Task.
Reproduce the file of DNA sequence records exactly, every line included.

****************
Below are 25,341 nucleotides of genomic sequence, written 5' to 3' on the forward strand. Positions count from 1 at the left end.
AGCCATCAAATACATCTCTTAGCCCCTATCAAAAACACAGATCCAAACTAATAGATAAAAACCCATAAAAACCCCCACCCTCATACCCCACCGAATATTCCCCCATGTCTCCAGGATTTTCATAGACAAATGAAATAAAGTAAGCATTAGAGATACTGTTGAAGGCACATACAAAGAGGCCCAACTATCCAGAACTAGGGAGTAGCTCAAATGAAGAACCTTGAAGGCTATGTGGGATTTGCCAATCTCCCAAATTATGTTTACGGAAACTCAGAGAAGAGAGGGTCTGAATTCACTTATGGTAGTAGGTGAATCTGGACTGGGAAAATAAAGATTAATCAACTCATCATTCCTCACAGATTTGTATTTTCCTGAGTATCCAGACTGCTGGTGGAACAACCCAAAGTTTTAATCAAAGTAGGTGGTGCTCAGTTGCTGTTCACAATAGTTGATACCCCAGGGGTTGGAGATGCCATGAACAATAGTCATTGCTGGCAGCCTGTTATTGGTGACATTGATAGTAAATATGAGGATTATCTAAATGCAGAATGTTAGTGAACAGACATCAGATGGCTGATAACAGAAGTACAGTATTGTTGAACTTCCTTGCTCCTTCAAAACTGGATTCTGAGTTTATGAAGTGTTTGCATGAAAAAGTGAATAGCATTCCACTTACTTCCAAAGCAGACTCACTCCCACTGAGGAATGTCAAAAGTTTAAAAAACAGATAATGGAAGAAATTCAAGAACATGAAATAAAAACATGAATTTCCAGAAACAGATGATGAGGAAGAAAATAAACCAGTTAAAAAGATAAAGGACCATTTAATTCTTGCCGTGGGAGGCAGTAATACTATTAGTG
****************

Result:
Below are 25,341 nucleotides of genomic sequence, written 5' to 3' on the forward strand. Positions count from 1 at the left end.
AGCCATCAAATACATCTCTTAGCCCCTATCAAAAACACAGATCCAAACTAATAGATAAAAACCCATAAAAACCCCCACCCTCATACCCCACCGAATATTCCCCCATGTCTCCAGGATTTTCATAGACAAATGAAATAAAGTAAGCATTAGAGATACTGTTGAAGGCACATACAAAGAGGCCCAACTATCCAGAACTAGGGAGTAGCTCAAATGAAGAACCTTGAAGGCTATGTGGGATTTGCCAATCTCCCAAATTATGTTTACGGAAACTCAGAGAAGAGAGGGTCTGAATTCACTTATGGTAGTAGGTGAATCTGGACTGGGAAAATAAAGATTAATCAACTCATCATTCCTCACAGATTTGTATTTTCCTGAGTATCCAGACTGCTGGTGGAACAACCCAAAGTTTTAATCAAAGTAGGTGGTGCTCAGTTGCTGTTCACAATAGTTGATACCCCAGGGGTTGGAGATGCCATGAACAATAGTCATTGCTGGCAGCCTGTTATTGGTGACATTGATAGTAAATATGAGGATTATCTAAATGCAGAATGTTAGTGAACAGACATCAGATGGCTGATAACAGAAGTACAGTATTGTTGAACTTCCTTGCTCCTTCAAAACTGGATTCTGAGTTTATGAAGTGTTTGCATGAAAAAGTGAATAGCATTCCACTTACTTCCAAAGCAGACTCACTCCCACTGAGGAATGTCAAAAGTTTAAAAAACAGATAATGGAAGAAATTCAAGAACATGAAATAAAAACATGAATTTCCAGAAACAGATGATGAGGAAGAAAATAAACCAGTTAAAAAGATAAAGGACCATTTAATTCTTGCCGTGGGAGGCAGTAATACTATTAGTG